Quite frankly, the stories from Flint are hard to hear. It’s outrageous that families in Flint are charged some of the highest water bills in the nation for water that they can’t use. It’s unthinkable to most that the lead contamination crisis that began in Flint more than two years ago has not been “solved” by now. It’s unconscionable that Flint families are in the third year of being unable to turn on the faucet and get a drink of water.
Now that the final Toxic Substances Control Act (TSCA) reform bill is on the President’s desk, it is a good time to reflect on what it represents and what’s next.
As you may know, staff from both chambers of Congress have nearly completed work reconciling different versions of chemical safety reform legislation (TSCA reform) that passed last year. (H.R. 2576 and S. 697 respectively.) Reportedly, there is at least one major sticking point remaining: should states be blocked for up to 4 years from taking action against a toxic chemical while EPA studies the chemical?
EPA’s label is a useful tool for consumers and companies.
All of the attention to the Flint tragedy should result first and foremost in justice and concrete aid for Flint, but it should also serve as a wake-up call that America has unfinished business with lead.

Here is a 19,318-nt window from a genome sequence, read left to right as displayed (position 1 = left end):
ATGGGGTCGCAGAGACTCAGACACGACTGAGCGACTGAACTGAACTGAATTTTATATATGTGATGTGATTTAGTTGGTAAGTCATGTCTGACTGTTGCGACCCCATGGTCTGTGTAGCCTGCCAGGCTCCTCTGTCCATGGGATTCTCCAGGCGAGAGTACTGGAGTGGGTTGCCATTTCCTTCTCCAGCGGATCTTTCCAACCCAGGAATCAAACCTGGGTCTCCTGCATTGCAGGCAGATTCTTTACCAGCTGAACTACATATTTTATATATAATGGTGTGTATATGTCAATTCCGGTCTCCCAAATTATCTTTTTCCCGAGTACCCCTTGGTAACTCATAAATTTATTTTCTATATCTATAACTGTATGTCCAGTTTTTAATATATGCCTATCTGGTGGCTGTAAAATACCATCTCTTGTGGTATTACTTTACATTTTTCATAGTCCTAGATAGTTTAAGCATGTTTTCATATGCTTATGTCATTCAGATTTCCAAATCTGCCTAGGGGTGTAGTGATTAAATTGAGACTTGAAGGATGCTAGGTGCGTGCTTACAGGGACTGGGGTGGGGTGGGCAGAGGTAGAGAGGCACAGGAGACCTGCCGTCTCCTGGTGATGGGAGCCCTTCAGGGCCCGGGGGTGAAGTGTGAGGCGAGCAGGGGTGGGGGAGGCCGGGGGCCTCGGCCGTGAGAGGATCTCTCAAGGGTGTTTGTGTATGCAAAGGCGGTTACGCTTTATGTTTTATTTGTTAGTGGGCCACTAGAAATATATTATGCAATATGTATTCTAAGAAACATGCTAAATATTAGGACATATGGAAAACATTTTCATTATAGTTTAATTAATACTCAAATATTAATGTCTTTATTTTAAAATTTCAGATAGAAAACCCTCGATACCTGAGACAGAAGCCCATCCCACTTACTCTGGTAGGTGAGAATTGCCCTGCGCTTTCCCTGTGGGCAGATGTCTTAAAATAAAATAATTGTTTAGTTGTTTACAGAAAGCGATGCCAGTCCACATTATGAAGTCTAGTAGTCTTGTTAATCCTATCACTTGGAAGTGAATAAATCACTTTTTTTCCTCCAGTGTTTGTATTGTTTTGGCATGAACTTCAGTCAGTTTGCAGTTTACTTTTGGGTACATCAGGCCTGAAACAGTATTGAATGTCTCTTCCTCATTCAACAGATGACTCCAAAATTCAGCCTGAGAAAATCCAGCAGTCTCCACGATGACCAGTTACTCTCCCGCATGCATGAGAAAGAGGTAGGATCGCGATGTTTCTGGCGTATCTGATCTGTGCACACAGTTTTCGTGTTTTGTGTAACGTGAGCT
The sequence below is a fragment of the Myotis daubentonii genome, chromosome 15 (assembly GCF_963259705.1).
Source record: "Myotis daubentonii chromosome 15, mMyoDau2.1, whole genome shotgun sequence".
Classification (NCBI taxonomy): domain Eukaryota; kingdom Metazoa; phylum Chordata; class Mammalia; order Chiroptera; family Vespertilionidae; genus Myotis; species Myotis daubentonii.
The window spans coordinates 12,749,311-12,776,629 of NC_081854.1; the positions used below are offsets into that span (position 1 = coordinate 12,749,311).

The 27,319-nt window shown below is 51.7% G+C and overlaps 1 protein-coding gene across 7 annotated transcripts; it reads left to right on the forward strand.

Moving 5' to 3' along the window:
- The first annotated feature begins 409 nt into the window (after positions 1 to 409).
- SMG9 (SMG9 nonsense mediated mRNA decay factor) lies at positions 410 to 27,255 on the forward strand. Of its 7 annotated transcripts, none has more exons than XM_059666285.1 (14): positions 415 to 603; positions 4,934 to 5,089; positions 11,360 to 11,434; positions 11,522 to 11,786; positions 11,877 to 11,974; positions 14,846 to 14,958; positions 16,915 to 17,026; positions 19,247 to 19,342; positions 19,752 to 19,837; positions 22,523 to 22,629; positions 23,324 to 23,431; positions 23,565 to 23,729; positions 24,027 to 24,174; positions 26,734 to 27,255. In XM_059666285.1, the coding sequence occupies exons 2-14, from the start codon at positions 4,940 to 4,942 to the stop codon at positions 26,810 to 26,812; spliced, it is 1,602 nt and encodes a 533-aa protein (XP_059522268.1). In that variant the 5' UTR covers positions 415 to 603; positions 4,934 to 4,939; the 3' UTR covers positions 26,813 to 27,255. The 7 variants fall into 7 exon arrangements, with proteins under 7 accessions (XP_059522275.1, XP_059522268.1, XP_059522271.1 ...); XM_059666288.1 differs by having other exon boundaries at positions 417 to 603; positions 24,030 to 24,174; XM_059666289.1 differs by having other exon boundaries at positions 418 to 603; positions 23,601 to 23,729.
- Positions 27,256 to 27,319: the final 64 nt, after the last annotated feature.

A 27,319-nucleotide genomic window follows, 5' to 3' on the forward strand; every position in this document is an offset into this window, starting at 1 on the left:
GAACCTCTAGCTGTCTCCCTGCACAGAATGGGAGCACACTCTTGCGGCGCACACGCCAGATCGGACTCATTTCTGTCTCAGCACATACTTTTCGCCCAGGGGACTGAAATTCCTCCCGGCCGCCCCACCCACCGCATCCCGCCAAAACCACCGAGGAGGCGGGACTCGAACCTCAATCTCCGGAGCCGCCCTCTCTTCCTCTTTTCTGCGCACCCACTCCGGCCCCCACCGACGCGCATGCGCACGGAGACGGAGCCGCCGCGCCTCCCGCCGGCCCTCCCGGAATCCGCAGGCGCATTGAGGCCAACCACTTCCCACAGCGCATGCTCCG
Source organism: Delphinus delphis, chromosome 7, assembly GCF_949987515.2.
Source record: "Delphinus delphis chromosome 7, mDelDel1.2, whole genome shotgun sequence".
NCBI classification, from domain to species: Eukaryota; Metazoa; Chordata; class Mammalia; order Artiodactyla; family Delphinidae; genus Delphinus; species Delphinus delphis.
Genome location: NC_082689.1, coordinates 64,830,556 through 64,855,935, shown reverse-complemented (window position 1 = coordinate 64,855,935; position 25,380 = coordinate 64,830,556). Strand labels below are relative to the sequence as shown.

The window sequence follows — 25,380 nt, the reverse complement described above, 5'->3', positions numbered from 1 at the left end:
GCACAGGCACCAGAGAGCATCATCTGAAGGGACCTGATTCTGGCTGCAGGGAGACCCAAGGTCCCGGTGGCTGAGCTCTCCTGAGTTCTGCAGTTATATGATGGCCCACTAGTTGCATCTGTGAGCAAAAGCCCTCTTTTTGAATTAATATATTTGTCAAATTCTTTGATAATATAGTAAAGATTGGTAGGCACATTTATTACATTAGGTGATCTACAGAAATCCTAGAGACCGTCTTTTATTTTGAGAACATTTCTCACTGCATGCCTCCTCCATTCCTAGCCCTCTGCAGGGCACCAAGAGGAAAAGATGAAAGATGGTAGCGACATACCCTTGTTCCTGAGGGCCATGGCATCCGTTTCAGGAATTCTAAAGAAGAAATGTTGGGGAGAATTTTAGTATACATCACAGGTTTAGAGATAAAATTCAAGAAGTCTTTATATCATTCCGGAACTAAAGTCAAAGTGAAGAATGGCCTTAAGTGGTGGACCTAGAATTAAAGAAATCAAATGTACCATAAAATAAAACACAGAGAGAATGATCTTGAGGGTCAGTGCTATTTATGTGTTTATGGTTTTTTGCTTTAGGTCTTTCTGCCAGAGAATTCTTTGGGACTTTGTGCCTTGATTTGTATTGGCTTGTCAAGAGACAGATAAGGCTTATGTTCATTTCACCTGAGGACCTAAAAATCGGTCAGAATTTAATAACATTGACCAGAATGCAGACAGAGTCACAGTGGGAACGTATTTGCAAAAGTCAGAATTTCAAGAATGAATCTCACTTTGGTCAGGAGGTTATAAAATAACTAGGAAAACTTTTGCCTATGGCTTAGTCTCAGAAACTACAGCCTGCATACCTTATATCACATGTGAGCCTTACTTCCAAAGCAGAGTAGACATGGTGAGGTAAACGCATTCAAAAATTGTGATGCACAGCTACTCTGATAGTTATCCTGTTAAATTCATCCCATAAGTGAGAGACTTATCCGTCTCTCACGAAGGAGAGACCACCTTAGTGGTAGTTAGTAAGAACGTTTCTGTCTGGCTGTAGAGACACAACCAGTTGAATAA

Today, more than 125 organizations sent a letter to House and Senate committee leaders spelling out in detail how the “best of both” TSCA bills emerging from the House and Senate could be combined. The groups said they would support a final bill that reflected the recommendations in the letter.
Last night, the Senate passed its bill to reform the Toxic Substances Control Act (TSCA). This is a milestone that we have worked toward for years, but it also comes with some big red flags.
In May of 2015, the Minnesota Legislature quietly passed the nation’s most comprehensive flame retardant product ban to date. However, a current Senate proposal to reform regulation of chemicals at the federal level puts future state laws like this at risk.
The Value of Knowing and Caring about What’s Actually in Legislation
It looks as though the Senate is likely to vote on TSCA reform this week and the propaganda machine is in full swing. Yesterday, I took a call from New York Times columnist Joe Nocera, thinking he was writing about the legislation and what the issues were. I didn’t realize he was actually writing a column about us, instigated, as he admits, by his “old friend” at the Environmental Defense Fund’s affiliate. The column is flat wrong, but it also provides an opportunity to talk about where we are and what’s at stake.
Recently, Target quietly posted a rather important update to its sustainable products standard addressing toxic chemicals.